Page:Popular Science Monthly Volume 58.djvu/226

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of harmony with this point of view 'the book will have no interest'—all this serves to place the entire volume in so misleading and unfortunate a position that it would have been far better, rather than have it thus introduced, to have left the work untranslated. Under its present auspices it will prove to be a useful convenience to many, but a source of misconception and a stumblingblock to many more.


During the later part of the eighteenth century the conception of education as one phase of the development of the individual was established. There followed attention to the methodological aspect of the subject which resulted in the basing of the method of education upon psychology, instead of upon more or less fantastic analogies with nature. During the latter half of the present century has been established the conception of education as a social process, as one phase of human development. As a result, the historical and social aspects of education are becoming more scientific. There has been no history or historical sketch of education for the English reading public that possessed historic and scientific value until the recent appearance of Prof. Thomas Davidson's 'History of Education.' The author defines education as conscious human evolution and attempts to sketch the history of education in terms of dominant evolutionary thought. Frequently the author is guilty of that generality that has brought much of sociological thought into disrepute. His definition of education is so broad that it would include political and other phases of evolution that are conscious processes so far as the race is concerned. However, the revision of old ideas or the formulation of new ones is certain to provoke disagreement concerning essentials or details. It is the attempt that is significant in this case. It is but an earnest of the future. There is further evidence to this more scientific conception of the history of education. Hitherto the historical aspect of education has not passed beyond the biographical stage. But educational biography is now being written from this broader point of view. The interest is less in the individual and more in his relation to social practices and developing ideas. This attitude is best illustrated in the issues of the 'Great Educator Series,' edited by Prof. Nicholas Murray Butler. The latest issue, 'Comenius and the Beginnings of Educational Reform,' by Will S. Monroe, is well up to the higher standard set by previous issues. Comenius was to education what his contemporaries, Bacon and Descartes, were to science and philosophy. A biographical sketch of Comenius from this point of view, such as Mr. Monroe gives, is a valuable contribution to the literature of the new aspect of education.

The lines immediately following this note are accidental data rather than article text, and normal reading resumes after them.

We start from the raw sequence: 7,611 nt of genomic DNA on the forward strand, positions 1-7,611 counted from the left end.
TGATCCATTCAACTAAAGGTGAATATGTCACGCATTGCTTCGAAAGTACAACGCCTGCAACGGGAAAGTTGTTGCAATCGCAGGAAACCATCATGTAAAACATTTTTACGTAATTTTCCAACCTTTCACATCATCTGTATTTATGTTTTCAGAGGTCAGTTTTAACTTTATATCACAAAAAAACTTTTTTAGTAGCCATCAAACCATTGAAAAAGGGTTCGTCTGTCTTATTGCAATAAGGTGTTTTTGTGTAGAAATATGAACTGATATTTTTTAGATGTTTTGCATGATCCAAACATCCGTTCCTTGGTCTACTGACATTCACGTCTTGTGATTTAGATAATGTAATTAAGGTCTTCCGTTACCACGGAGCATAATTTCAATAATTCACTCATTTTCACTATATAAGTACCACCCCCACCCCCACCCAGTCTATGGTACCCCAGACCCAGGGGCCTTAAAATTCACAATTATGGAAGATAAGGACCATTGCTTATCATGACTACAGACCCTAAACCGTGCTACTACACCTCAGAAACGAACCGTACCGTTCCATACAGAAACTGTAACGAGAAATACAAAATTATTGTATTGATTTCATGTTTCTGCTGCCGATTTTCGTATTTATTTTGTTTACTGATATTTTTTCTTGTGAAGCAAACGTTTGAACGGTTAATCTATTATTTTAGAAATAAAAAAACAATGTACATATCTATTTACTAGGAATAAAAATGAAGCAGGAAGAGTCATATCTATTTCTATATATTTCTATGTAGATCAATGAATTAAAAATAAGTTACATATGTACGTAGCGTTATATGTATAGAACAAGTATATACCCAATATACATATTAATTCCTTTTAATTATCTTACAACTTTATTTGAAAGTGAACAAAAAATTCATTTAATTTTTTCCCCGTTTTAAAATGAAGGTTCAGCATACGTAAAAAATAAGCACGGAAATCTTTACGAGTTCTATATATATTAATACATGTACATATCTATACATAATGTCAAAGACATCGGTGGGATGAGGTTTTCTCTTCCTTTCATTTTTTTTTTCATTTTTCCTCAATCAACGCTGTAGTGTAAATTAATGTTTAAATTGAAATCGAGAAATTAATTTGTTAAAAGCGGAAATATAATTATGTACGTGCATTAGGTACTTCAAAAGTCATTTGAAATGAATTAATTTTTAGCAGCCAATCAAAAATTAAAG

Dr. L. Viereck publishes in the Educational Review an article narrating how even in the German gymnasium Latin is losing its traditional position. A movement is gaining ground looking toward beginning the study of Latin not in the lowest class of the gymnasium, but only after three years, thus leaving six years for the language. In this case Greek is begun two years later and is confined to the last four years of the course. This plan has the obvious advantage of not requiring boys to decide on their career in life at the age of ten years, but permits students of the 'real' gymnasium and of the traditional gymnasium to carry on the same studies for the first three years. The system, which was first tried in Frankfort in 1892, had a year ago been adopted in twenty-one schools and appears to be favored by the Prussian Government. Other straws showing how the current is setting in Germany are the establishment within a year of a doctorate in applied science and the decision that hereafter the doctor's diploma shall be written in German instead of Latin.